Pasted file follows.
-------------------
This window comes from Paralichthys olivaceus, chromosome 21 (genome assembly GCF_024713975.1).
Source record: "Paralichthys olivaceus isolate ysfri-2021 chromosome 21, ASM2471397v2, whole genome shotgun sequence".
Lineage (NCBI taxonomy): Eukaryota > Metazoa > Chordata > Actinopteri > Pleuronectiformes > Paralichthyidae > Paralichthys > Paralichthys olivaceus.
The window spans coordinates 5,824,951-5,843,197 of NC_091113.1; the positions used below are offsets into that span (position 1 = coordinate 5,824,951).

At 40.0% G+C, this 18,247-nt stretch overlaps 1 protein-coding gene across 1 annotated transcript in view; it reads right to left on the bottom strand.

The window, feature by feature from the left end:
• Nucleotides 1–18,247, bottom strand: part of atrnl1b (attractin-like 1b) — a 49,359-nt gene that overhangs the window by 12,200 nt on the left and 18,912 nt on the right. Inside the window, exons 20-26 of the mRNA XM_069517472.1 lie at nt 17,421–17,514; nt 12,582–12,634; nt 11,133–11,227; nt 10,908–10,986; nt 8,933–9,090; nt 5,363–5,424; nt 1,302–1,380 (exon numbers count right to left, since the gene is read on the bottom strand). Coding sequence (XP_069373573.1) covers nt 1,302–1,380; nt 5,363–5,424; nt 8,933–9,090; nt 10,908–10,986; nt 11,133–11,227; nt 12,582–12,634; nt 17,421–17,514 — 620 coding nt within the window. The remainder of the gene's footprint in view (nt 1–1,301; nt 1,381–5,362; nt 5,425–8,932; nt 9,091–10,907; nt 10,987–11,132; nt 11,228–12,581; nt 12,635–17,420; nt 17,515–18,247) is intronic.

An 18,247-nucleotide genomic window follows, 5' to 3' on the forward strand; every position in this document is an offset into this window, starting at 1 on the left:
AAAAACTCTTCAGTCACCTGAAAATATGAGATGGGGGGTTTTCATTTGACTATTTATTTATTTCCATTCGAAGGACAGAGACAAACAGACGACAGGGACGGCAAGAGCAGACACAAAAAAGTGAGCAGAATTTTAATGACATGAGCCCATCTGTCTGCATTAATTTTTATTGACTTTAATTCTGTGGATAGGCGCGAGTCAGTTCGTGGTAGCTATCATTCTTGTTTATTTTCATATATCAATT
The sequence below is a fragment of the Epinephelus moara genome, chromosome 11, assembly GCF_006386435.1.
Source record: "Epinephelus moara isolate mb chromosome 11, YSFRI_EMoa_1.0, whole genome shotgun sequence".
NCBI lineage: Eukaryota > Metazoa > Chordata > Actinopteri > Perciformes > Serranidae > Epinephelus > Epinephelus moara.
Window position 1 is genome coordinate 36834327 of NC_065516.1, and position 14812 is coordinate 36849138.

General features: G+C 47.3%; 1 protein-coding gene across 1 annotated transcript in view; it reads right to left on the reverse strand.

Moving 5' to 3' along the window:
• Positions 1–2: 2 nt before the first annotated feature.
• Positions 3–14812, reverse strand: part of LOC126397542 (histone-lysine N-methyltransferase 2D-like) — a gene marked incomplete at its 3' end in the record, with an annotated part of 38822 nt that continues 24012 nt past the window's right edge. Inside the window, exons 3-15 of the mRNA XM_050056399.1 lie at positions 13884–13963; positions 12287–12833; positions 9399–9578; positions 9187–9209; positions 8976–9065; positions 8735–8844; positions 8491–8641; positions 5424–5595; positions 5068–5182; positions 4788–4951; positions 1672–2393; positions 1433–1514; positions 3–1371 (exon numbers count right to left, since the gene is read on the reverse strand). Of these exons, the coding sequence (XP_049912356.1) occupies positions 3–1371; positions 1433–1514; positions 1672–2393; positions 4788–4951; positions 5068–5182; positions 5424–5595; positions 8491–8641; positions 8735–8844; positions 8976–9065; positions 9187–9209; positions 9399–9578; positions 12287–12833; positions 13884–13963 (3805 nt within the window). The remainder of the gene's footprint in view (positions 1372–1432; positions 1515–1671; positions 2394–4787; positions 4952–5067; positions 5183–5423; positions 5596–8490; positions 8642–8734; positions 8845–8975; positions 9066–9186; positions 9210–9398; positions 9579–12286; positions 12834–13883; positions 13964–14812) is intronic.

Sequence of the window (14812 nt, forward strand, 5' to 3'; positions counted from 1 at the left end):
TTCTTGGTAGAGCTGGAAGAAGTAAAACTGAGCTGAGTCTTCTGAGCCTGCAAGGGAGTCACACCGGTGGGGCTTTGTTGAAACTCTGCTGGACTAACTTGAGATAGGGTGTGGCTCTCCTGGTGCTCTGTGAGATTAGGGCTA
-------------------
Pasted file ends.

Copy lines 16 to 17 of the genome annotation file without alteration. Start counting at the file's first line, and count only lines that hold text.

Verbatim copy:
• Positions 1–2: 2 nt before the first annotated feature.
• Positions 3–14812, reverse strand: part of LOC126397542 (histone-lysine N-methyltransferase 2D-like) — a gene marked incomplete at its 3' end in the record, with an annotated part of 38822 nt that continues 24012 nt past the window's right edge. Inside the window, exons 3-15 of the mRNA XM_050056399.1 lie at positions 13884–13963; positions 12287–12833; positions 9399–9578; positions 9187–9209; positions 8976–9065; positions 8735–8844; positions 8491–8641; positions 5424–5595; positions 5068–5182; positions 4788–4951; positions 1672–2393; positions 1433–1514; positions 3–1371 (exon numbers count right to left, since the gene is read on the reverse strand). Of these exons, the coding sequence (XP_049912356.1) occupies positions 3–1371; positions 1433–1514; positions 1672–2393; positions 4788–4951; positions 5068–5182; positions 5424–5595; positions 8491–8641; positions 8735–8844; positions 8976–9065; positions 9187–9209; positions 9399–9578; positions 12287–12833; positions 13884–13963 (3805 nt within the window). The remainder of the gene's footprint in view (positions 1372–1432; positions 1515–1671; positions 2394–4787; positions 4952–5067; positions 5183–5423; positions 5596–8490; positions 8642–8734; positions 8845–8975; positions 9066–9186; positions 9210–9398; positions 9579–12286; positions 12834–13883; positions 13964–14812) is intronic.